A Court of Mist and Fury Page 85

“So you’re entitled to have as many bad days as you want, but I can’t get a few hours?”

“Oh, take however long you want to mope. I was going to invite you to come shopping with me for said lacy little unmentionables, but … sit up here forever, if you have to.”

He didn’t respond.

I went on, “Maybe I’ll send a few to Tarquin—with an offer to wear them for him if he forgives us. Maybe he’ll take those blood rubies right back.”

His mouth barely, barely tugged up at the corners. “He’d see that as a taunt.”

“I gave him a few smiles and he handed over a family heirloom. I bet he’d give me the keys to his territory if I showed up wearing those undergarments.”

“Someone thinks mighty highly of herself.”

“Why shouldn’t I? You seem to have difficulty not staring at me day and night.”

There it was—a kernel of truth and a question.

“Am I supposed to deny,” he drawled, but something sparked in those eyes, “that I find you attractive?”

“You’ve never said it.”

“I’ve told you many times, and quite frequently, how attractive I find you.”

I shrugged, even as I thought of all those times—when I’d dismissed them as teasing compliments, nothing more. “Well, maybe you should do a better job of it.”

The gleam in his eyes turned into something predatory. A thrill went through me as he braced his powerful arms on the table and purred, “Is that a challenge, Feyre?”

I held that predator’s gaze—the gaze of the most powerful male in Prythian. “Is it?”

His pupils flared. Gone was the quiet sadness, the isolated guilt. Only that lethal focus—on me. On my mouth. On the bob of my throat as I tried to keep my breathing even. He said, slow and soft, “Why don’t we go down to that store right now, Feyre, so you can try on those lacy little things—so I can help you pick which one to send to Tarquin.”

My toes curled inside my fleece-lined slippers. Such a dangerous line we walked together. The ice-kissed night wind rustled our hair.

But Rhys’s gaze cut skyward—and a heartbeat later, Azriel shot from the clouds like a spear of darkness.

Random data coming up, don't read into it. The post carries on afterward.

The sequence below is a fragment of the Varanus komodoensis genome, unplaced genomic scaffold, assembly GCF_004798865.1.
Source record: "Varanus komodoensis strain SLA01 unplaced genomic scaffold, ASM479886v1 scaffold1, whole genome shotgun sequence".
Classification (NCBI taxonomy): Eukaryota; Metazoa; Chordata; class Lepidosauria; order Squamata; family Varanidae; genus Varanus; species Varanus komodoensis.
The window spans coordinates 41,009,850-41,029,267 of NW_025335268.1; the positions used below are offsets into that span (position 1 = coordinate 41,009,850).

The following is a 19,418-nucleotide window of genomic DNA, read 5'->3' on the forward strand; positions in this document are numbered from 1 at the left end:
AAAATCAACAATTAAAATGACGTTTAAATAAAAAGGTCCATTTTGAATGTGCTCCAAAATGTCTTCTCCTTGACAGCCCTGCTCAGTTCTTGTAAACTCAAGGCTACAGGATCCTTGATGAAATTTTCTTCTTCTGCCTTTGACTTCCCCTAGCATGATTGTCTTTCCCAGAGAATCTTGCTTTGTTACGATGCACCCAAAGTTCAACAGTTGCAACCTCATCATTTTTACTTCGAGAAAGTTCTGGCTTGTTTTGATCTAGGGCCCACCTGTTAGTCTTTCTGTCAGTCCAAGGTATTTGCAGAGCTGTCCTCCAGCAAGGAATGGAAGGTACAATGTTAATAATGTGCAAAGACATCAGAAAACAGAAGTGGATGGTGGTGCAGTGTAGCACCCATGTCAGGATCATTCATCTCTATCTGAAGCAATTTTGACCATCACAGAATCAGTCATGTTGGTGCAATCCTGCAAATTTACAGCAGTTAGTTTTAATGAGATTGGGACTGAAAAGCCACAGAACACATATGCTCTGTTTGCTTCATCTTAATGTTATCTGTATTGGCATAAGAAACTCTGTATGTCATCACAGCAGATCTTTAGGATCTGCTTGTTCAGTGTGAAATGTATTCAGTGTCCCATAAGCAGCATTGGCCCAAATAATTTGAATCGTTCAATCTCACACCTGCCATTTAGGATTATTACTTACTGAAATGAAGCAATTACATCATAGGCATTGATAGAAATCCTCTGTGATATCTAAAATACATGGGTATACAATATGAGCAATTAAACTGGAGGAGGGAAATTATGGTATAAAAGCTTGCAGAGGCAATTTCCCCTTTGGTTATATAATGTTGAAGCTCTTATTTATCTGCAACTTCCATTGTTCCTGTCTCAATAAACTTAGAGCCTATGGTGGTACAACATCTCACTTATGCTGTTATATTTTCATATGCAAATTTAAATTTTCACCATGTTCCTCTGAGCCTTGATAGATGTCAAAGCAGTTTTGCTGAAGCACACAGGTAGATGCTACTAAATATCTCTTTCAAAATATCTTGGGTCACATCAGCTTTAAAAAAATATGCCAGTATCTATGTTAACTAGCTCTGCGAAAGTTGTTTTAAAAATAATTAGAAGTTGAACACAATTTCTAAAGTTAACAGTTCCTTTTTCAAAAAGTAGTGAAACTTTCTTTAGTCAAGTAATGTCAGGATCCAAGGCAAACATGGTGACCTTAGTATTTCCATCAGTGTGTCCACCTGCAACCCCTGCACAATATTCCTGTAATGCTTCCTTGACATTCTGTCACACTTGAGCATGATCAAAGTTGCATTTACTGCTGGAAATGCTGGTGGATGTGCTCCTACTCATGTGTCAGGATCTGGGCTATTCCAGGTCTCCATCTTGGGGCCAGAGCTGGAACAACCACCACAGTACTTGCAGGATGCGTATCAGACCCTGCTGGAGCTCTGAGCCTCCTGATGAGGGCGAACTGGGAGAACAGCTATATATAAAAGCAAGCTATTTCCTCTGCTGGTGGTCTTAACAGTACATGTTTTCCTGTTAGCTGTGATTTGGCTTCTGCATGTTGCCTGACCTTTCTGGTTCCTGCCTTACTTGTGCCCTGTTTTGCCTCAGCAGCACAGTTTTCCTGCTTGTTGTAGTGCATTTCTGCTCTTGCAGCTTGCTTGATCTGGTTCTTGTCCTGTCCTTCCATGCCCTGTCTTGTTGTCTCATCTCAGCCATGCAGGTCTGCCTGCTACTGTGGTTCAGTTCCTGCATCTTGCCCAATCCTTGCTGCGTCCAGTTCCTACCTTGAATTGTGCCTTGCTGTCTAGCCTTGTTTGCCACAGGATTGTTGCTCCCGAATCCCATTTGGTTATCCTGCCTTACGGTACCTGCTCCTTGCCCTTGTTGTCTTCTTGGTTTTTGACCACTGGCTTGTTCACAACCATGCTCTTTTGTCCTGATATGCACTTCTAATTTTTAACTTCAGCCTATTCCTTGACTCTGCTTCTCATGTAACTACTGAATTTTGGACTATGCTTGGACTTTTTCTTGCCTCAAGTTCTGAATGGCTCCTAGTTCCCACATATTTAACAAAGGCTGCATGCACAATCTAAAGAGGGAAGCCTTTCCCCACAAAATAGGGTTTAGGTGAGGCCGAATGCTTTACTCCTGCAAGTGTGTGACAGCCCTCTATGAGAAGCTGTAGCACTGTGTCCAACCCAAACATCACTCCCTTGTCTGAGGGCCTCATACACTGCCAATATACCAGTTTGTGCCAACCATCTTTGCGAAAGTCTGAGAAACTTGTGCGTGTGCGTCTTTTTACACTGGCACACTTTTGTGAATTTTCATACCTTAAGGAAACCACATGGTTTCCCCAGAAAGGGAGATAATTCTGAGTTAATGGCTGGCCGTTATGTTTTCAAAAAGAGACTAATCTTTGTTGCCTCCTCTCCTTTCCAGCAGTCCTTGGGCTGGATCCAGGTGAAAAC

I wasn’t sure whether I should be relieved or not, but I left before Azriel could land, giving the High Lord and his spymaster some privacy.

As soon as I entered the dimness of the stairwell, the heat rushed from me, leaving a sick, cold feeling in my stomach.

There was flirting, and then there was … this.

I had loved Tamlin. Loved him so much I had not minded destroying myself for it—for him. And then everything had happened, and now I was here, and … and I might have very well gone to that pretty shop with Rhysand.

I could almost see what would have happened:

The shop ladies would have been polite—a bit nervous—and given us privacy as Rhys sat on the settee in the back of the shop while I went behind the curtained-off chamber to try on the red lace set I’d eyed thrice now. And when I emerged, mustering up more bravado than I felt, Rhys would have looked me up and down. Twice.

And he would have kept staring at me as he informed the shop ladies that the store was closed and they should all come back tomorrow, and we’d leave the tab on the counter.

I would have stood there, naked save for scraps of red lace, while we listened to the quick, discreet sounds of them closing up and leaving.

And he would have looked at me the entire time—at my breasts, visible through the lace; at the plane of my stomach, now finally looking less starved and taut. At the sweep of my hips and thighs—between them. Then he would have met my gaze again, and crooked a finger with a single murmured, “Come here.”